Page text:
CURRY: They say that they cooperated with you because they were concerned about the direction you were taking and they wanted to make sure that you got it right. But let's talk about this one issue, because I want to make sure we get to it. This issue that is perhaps as sensitive as all the things we've said before, is this idea that the White House was a boy's club. And in one story you quote Christina Roehmer, the former chairman of the Council of Economic Advisors, as saying, "I felt like a piece of meat," when she was excluded from a meeting. And also you quote former White House communications director Anita Dunn, quoting her calling the White House, quote, "a genuinely hostile workplace to women." Now both of these women have subsequently denied making these comments. How do you – how do you respond to that?

SUSKIND: Everyone is under a great deal of pressure, it's a political season. The fact of the matter is, all of them said everything, we have extensive notes and tapes for this book. An the fact is, with Anita Dunn, as with most of the other subjects, they were told what would be said next to them, what they said in the book. With Anita, The Washington Post this morning confirms the quote. I had to do something that I've never done before but I said it's a special occasion, which is I let The Washington Post listen to the tape. They're like, 'There it is, clear as a bell.'

CURRY: Well, let me just get to that on what's on tape. Because I understand what's on tape is the fact that she said "If it weren't for the President, this place would be in court for a hostile workplace." That's not quite the same as saying that it's a hostile work environment. She saying if it wasn't for the President it would be a hostile work environment. Did you take liberties with that quote?

SUSKIND: Oh, absolutely not. In fact, what I did, as I did with many subjects, I called Anita back at the end and said, 'Look, here is what's going next to your name in the book.' She said, 'Well, you know, can we say looking back rather than in present tense?' We talked about that and ultimately the quote is broken down in terms of the core of the quote that she agreed with.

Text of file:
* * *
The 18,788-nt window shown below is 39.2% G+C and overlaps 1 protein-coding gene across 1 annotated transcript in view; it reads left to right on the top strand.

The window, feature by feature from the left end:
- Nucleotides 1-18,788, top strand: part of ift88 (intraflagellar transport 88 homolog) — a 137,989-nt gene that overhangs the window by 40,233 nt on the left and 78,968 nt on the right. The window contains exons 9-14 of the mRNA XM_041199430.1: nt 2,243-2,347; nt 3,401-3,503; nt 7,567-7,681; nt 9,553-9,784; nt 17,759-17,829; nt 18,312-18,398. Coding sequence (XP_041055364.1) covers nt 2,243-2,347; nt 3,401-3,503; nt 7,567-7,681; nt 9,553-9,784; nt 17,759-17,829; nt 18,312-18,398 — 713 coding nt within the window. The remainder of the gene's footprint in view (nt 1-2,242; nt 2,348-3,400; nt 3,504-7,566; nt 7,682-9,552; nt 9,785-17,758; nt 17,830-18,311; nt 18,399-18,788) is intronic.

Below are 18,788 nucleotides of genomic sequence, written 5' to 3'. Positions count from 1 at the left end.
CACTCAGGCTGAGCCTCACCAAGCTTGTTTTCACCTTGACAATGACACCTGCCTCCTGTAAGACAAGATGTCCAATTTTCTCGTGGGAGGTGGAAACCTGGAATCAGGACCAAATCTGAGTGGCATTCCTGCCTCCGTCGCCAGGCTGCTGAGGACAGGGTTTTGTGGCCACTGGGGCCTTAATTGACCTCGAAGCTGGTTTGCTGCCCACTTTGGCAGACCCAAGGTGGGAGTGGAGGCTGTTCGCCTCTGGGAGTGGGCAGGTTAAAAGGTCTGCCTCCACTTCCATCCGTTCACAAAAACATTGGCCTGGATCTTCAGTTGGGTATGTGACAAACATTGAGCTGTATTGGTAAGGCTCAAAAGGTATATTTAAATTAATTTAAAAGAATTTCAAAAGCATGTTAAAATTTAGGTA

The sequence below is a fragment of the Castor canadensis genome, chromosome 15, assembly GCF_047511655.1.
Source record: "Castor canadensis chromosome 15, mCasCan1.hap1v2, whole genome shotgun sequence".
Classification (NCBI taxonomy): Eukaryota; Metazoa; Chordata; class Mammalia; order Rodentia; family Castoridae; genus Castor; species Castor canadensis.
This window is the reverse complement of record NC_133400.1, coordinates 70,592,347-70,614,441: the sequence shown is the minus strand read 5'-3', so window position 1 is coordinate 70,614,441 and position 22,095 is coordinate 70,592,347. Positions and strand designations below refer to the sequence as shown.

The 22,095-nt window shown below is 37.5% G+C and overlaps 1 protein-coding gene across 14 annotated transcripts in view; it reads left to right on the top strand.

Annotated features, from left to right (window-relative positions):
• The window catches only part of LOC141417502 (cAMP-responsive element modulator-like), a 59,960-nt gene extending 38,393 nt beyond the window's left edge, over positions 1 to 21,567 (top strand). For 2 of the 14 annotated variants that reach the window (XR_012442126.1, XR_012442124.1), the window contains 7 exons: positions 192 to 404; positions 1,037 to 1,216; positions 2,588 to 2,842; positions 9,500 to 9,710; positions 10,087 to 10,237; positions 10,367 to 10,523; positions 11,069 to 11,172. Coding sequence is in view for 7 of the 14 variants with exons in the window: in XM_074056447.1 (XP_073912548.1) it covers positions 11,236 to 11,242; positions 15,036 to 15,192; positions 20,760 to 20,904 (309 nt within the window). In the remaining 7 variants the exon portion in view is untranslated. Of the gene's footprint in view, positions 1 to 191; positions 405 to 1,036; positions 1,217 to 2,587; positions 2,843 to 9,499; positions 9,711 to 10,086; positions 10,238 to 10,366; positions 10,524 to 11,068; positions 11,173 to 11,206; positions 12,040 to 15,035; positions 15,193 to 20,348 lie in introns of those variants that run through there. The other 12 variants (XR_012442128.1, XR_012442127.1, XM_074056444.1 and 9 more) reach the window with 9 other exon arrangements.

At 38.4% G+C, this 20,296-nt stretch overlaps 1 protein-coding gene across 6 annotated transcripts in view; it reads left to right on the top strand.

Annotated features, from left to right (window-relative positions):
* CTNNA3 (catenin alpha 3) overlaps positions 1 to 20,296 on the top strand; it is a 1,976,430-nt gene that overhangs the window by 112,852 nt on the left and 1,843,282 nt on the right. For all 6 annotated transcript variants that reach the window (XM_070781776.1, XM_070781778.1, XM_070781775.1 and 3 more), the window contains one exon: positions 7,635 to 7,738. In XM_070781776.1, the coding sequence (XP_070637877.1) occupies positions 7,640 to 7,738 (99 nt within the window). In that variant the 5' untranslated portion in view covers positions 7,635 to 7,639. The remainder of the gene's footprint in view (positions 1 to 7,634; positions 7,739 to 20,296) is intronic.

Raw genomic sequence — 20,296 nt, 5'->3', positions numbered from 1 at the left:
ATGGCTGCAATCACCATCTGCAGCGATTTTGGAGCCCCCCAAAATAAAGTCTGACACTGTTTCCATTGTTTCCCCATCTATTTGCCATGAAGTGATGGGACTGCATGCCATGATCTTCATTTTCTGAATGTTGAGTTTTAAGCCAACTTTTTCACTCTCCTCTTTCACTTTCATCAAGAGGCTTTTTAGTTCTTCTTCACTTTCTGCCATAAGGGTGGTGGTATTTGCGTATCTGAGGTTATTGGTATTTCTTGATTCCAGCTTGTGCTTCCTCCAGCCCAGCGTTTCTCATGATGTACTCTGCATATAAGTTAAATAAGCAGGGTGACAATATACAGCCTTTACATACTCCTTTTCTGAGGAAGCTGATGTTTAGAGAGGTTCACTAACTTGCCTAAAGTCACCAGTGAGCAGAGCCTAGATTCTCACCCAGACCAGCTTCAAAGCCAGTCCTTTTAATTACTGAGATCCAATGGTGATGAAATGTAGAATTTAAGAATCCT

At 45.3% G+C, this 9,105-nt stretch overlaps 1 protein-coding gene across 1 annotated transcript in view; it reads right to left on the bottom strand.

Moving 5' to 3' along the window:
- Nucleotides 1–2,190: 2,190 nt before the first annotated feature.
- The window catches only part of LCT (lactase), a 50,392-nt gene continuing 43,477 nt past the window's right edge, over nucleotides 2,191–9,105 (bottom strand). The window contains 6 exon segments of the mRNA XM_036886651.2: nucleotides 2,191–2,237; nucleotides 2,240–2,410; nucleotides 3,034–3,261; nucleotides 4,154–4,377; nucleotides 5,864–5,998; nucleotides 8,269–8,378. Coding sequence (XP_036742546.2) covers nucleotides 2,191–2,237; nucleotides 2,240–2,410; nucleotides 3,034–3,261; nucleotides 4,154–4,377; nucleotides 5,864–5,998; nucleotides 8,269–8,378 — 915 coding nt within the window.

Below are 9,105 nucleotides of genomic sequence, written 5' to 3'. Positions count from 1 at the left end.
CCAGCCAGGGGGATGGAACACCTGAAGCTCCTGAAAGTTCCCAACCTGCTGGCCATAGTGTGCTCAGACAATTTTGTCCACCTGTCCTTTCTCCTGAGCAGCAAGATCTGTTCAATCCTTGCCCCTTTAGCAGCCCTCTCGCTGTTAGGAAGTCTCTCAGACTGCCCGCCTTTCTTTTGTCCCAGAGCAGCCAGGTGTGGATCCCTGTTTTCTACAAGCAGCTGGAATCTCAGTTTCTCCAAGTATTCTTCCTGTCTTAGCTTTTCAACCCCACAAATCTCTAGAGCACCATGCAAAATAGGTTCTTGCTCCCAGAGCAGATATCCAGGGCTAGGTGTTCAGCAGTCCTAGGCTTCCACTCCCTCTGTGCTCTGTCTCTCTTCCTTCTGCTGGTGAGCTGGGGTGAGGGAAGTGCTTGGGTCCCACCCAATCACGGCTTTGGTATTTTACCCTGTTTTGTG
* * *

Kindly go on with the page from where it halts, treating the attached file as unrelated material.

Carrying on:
And interestingly, you know, the comments about the President is throughout the book. It's shown that people felt good about the President. Part of why the White House actually pushed me to write about this women's issue in the workplace is they felt the President solved this issue and in large measure the book says the President stepped up here. A key core issue of the book is the President's growth as a boss, as a manager. He had very little experience, he sat all of the sudden atop the most complex managerial organism on the planet. And that's the key to his evolution, he learned how to be the president, how to be the boss. This is a stumbling block along the way.

CURRY: I've got to ask you one final question. You know, we did some looking through your book and you do call in your book – you make some mistakes – CNBC reporter Erin Burnett, you called her Erin Burkett, you say the unemployment in June 2009 was 8%, in fact it was 9.5%. You say that the Dow dropped 378 on February 10th, 2009, in fact it dropped 382 points on that date. So do you agree – Jay Carney makes this point – do you agree with him? That if you cannot get these details right, then the broader analysis that you subscribe to, that you put forth in this book, has got to be judged in accordance with that, has got to be questioned. There are inaccuracies in your book.

SUSKIND: This is a 500-page book. The fact of the matter is, everything in this book is solid as a brick and we have gone through every little thing that they have found, much of it was changed early, the book was pushed through with great effort, and the fact is, is that this book, like all the books I've written, is densely sourced and the analysis is picture perfect. Everyone in the White House was confronted with this early, they responded in the book, and this is really a portrait, a first portrait of this White House and this president. When this happens, when the curtain is pulled back, they often respond vigorously, they are, and I think that's testimony to the fact that this is really – this is really who they are.

CURRY: Well it's touched a nerve, it's not the last we're going to hear about it. Ron Suskind, thank you so much. The book is "The Confidence Men." 

Kyle Drennen
Kyle Drennen
Kyle Drennen is a News Analyst for MRC